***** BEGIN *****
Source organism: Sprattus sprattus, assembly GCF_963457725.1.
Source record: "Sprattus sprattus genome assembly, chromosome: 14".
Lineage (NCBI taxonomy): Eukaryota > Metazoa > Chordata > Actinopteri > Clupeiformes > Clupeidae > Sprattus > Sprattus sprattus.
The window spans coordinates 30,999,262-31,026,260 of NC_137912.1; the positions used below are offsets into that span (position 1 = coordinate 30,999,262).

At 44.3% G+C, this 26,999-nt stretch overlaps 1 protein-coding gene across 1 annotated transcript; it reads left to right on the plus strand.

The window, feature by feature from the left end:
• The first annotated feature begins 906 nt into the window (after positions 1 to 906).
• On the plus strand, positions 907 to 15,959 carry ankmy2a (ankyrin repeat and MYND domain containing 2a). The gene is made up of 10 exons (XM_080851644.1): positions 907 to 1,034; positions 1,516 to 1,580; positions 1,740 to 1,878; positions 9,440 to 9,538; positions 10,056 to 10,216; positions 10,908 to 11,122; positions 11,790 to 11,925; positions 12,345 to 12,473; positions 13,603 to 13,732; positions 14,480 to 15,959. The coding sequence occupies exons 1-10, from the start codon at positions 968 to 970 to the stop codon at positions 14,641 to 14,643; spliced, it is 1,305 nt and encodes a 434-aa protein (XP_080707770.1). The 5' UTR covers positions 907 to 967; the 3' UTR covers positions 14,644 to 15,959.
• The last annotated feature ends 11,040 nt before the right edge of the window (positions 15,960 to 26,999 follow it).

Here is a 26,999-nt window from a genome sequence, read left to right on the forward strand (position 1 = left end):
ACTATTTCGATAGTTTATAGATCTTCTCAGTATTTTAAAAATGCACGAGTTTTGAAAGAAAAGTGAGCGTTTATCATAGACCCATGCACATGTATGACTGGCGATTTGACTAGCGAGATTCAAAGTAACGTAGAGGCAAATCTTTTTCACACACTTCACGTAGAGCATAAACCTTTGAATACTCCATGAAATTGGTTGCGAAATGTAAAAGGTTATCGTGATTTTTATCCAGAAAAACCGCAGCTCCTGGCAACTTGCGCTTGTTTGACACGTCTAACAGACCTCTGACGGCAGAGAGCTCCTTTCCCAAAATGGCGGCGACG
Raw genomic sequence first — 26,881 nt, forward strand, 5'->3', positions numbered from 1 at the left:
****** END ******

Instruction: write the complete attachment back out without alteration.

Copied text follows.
Source organism: Sprattus sprattus, assembly GCF_963457725.1.
Source record: "Sprattus sprattus genome assembly, chromosome: 14".
Lineage (NCBI taxonomy): Eukaryota > Metazoa > Chordata > Actinopteri > Clupeiformes > Clupeidae > Sprattus > Sprattus sprattus.
The window spans coordinates 30,999,262-31,026,260 of NC_137912.1; the positions used below are offsets into that span (position 1 = coordinate 30,999,262).

At 44.3% G+C, this 26,999-nt stretch overlaps 1 protein-coding gene across 1 annotated transcript; it reads left to right on the plus strand.

The window, feature by feature from the left end:
• The first annotated feature begins 906 nt into the window (after positions 1 to 906).
• On the plus strand, positions 907 to 15,959 carry ankmy2a (ankyrin repeat and MYND domain containing 2a). The gene is made up of 10 exons (XM_080851644.1): positions 907 to 1,034; positions 1,516 to 1,580; positions 1,740 to 1,878; positions 9,440 to 9,538; positions 10,056 to 10,216; positions 10,908 to 11,122; positions 11,790 to 11,925; positions 12,345 to 12,473; positions 13,603 to 13,732; positions 14,480 to 15,959. The coding sequence occupies exons 1-10, from the start codon at positions 968 to 970 to the stop codon at positions 14,641 to 14,643; spliced, it is 1,305 nt and encodes a 434-aa protein (XP_080707770.1). The 5' UTR covers positions 907 to 967; the 3' UTR covers positions 14,644 to 15,959.
• The last annotated feature ends 11,040 nt before the right edge of the window (positions 15,960 to 26,999 follow it).

Here is a 26,999-nt window from a genome sequence, read left to right on the forward strand (position 1 = left end):
ACTATTTCGATAGTTTATAGATCTTCTCAGTATTTTAAAAATGCACGAGTTTTGAAAGAAAAGTGAGCGTTTATCATAGACCCATGCACATGTATGACTGGCGATTTGACTAGCGAGATTCAAAGTAACGTAGAGGCAAATCTTTTTCACACACTTCACGTAGAGCATAAACCTTTGAATACTCCATGAAATTGGTTGCGAAATGTAAAAGGTTATCGTGATTTTTATCCAGAAAAACCGCAGCTCCTGGCAACTTGCGCTTGTTTGACACGTCTAACAGACCTCTGACGGCAGAGAGCTCCTTTCCCAAAATGGCGGCGACG
Raw genomic sequence first — 26,881 nt, forward strand, 5'->3', positions numbered from 1 at the left: